“Oh, I don’t ever worry about Mira being lonely,” a friend declared at a farewell party in Manhattan, thrown to celebrate my terrifying decision to leave mainstream life for the unknown quiet of the Himalayas. “She walks down to the grocery store alone and returns with a hundred friends.”
An exaggeration? Yes, but true in essence: for I was thrust into this world with an openness towards all beings, regardless of gender, age, caste, tribe, or income. You could say I was destined for the philosophy I would espouse as an adult—of Advaita-Vedanta, which teaches, in its most simple form, that all beings emerge from One and return to One.
My quest for a home in which I could focus solely on spiritual and creative goals finally led me to put down roots in a small south Indian town. I was drawn down south from the region of the Himalayas by the cleansing fire of Arunachala, the sacred mountain millions believe to be the living embodiment of Shiva, God of Paradox and Destroyer of Illusion—who burns away our insidious attachment to ephemeral body and mind so we can experience the immortal bliss of our Self.
Given the rural Indian context, befriending every Tom, Dick and Harry (in this case, every Murugan, Uttaramma and Sendhil) is no longer possible; stricter walls of gender, education and other inexpressible cultural factors militate against a spontaneous approach to friendship. While I have come to care for many of the simple and beautiful people who live around me, I am careful about how I connect: it is easy for the innocent behavior of a cosmopolitan female to be misunderstood here, and with potentially disastrous consequences.
As a result I have come to rely on the internet for a sense of connection. And yet my cyber saga here has not been smooth. Believe it or not, it took four years of appalling service before I was blessed with hi-speed internet!
This miracle occurred about a year ago, after I published the novel that had been simmering within me for two decades. Hooking up to fast internet had become a necessity: I had let go of my Manhattan literary agent and therefore the chores of self-promotion and marketing were perched squarely on my reluctant head.
Earlier I had harbored under the pleasant delusion that if I did all the creative work, a literary agent or a mainstream publishing company would take on the hassle of marketing and promotion; in other words, I was happy to cook you a great meal provided you did the dishes. And yet, as any modern writer is likely to confirm, this satisfying equation—where an artist is free to create while others carry his/her work out into the world—is no longer in the cards for most indie authors.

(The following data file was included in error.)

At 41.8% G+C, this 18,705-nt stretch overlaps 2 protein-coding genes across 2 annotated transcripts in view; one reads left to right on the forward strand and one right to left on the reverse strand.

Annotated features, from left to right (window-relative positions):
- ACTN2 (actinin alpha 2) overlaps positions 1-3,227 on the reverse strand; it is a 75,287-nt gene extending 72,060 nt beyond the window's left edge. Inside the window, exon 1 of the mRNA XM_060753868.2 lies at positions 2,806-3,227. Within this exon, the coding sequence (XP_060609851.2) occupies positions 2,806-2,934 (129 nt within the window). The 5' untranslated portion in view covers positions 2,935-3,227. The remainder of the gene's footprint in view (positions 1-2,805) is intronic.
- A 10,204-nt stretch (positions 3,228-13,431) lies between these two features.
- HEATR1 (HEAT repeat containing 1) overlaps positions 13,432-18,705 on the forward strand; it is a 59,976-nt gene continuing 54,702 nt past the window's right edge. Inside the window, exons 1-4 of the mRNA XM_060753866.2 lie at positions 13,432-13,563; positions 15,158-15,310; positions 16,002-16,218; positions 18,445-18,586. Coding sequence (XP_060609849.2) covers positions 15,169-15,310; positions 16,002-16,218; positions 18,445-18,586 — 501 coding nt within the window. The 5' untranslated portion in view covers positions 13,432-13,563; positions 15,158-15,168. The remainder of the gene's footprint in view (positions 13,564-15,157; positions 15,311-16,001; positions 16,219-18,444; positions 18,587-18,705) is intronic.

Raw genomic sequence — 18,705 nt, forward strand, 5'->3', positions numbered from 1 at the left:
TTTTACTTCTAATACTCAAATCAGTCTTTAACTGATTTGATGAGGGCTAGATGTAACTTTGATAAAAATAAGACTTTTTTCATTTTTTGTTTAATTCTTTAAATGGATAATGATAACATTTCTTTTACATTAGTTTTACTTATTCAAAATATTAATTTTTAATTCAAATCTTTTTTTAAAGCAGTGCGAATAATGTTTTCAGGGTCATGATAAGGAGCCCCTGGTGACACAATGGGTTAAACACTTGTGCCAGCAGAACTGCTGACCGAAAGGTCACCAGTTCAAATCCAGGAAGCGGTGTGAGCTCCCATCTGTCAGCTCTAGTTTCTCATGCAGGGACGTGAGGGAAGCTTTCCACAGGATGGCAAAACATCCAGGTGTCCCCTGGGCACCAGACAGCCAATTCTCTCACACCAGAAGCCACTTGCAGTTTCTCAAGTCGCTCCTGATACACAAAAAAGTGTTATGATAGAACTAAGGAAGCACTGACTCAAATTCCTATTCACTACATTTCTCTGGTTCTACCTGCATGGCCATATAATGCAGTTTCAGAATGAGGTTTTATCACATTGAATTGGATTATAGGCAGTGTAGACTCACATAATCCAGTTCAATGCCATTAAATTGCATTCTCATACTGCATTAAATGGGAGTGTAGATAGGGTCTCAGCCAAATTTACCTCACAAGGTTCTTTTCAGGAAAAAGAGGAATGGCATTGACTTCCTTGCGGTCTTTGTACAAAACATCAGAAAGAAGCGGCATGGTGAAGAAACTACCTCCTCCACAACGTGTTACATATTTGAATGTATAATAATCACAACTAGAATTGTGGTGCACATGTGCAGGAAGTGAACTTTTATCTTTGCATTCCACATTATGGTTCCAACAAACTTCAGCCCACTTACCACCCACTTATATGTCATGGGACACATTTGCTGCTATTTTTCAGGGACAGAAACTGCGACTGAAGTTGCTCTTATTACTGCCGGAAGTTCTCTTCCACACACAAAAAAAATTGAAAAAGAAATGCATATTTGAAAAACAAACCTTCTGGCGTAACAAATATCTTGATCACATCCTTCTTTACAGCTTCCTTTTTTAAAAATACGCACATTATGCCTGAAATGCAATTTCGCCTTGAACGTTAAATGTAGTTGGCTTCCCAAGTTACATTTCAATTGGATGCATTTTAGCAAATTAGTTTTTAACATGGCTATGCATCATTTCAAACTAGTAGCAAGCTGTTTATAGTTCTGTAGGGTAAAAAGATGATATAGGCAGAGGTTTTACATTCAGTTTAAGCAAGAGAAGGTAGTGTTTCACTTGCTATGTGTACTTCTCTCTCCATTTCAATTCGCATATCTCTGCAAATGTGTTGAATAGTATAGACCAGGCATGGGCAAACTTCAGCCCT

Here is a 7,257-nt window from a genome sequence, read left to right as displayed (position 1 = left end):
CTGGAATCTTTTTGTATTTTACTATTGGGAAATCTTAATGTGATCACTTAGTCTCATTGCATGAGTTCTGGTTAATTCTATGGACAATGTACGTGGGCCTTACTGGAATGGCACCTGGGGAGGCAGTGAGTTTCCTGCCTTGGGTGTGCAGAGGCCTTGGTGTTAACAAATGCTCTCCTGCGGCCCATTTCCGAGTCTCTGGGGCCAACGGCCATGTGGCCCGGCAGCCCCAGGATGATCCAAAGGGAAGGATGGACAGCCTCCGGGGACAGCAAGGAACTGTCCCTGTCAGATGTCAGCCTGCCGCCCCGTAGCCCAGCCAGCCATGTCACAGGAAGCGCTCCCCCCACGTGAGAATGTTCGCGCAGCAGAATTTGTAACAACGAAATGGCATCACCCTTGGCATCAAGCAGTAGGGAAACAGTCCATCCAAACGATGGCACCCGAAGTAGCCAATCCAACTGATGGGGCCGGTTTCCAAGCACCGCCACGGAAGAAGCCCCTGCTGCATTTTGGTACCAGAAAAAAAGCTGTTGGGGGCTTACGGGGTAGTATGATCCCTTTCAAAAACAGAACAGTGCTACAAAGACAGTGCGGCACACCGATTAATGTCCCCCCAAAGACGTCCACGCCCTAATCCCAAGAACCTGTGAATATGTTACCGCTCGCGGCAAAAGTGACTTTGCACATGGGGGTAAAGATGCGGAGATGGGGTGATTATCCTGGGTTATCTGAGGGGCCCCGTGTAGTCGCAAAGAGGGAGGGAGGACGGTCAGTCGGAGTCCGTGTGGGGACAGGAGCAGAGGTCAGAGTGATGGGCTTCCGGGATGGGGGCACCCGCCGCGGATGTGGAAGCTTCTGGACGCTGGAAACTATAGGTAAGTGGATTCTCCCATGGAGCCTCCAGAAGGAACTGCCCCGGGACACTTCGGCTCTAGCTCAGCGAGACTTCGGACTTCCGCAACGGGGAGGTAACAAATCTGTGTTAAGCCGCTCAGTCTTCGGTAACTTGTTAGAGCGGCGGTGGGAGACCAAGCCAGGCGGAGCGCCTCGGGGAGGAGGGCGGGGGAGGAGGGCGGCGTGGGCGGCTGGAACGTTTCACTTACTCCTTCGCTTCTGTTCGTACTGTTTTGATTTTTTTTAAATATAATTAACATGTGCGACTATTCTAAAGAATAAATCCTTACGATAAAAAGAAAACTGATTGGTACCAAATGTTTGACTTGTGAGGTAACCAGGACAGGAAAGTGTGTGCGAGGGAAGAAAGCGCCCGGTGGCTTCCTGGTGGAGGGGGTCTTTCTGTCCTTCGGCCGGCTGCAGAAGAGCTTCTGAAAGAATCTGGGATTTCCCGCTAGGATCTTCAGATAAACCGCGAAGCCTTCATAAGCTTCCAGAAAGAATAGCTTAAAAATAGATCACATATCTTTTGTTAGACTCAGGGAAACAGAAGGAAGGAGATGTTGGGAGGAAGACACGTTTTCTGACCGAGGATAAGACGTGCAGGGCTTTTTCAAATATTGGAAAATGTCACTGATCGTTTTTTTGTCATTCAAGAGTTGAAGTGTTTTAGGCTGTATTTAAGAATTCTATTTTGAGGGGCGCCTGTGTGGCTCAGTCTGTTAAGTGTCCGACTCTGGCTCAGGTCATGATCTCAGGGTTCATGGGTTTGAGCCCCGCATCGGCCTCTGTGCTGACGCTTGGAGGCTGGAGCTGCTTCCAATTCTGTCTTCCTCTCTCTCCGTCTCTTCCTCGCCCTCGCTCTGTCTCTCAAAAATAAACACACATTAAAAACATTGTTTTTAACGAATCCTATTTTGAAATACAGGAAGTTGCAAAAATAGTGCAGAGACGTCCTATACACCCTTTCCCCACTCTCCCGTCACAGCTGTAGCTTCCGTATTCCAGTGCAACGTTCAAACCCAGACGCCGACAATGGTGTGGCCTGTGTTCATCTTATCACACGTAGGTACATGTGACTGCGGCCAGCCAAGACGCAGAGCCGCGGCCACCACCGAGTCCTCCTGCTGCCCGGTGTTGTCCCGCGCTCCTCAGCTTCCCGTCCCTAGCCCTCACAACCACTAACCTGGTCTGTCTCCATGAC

A blog! my friend suggested, soon after he helped me self-publish Whip of the Wild God. That’s how authors spread the word about their work. “How do I start one?” I cried in honest bewilderment. “I’ll set it up for you,” he offered. “You just keep pouring your heart out in a blizzard of words.” So he did his bit, and I did mine, and together, we created this blog—which many of you follow today, thank you oh so very much.
You need to be active on Facebook, Twitter and LinkedIn, indie experts advised me—these are the big ones. Ah, I thought, delighted, I already have a Facebook account, created seven years ago while I was recuperating from a near-fatal spider bite at a friend’s gorgeous home in Chandigarh. Her charming ten-year old son had insisted on opening a Facebook account for me one afternoon. Awed by his facility with this exciting cyber animal, I could not help feeling like an out-of-the-loop crone to see his fingers flying over the keyboard as he scanned the posts on his page.
Today I use social media with bravado but don’t know it well. It’s like this, I told my friend recently: I know A but not B, C, but not D, E and F…you get the point? My foundation is weak. Take Twitter, for instance—all I’m capable of seems to be re-tweeting tweets. But I’m learning, I’m learning, and in the process having fun as well as burning my fingers.
Why am I so behind the times? Well, on the eve of the millennium when many of you were diving into the magic of the internet, I had fled to Dharamsala in the Himalayan foothills to begin my inner quest—and where a single satellite served a vast ice-bound region. We wannabe Boddhisattvas paid a small fortune for an hour on the net, during which time we were lucky to get a single email through. Often I would get to the end of an important email and the server would crash. Apart from cursing wildly, there was nothing else we could do but perfect our philosophical shrugs (we were in the Himalayas, after all) and make poignant speeches about bad karma to console ourselves for the wicked loss of our money, time and efforts.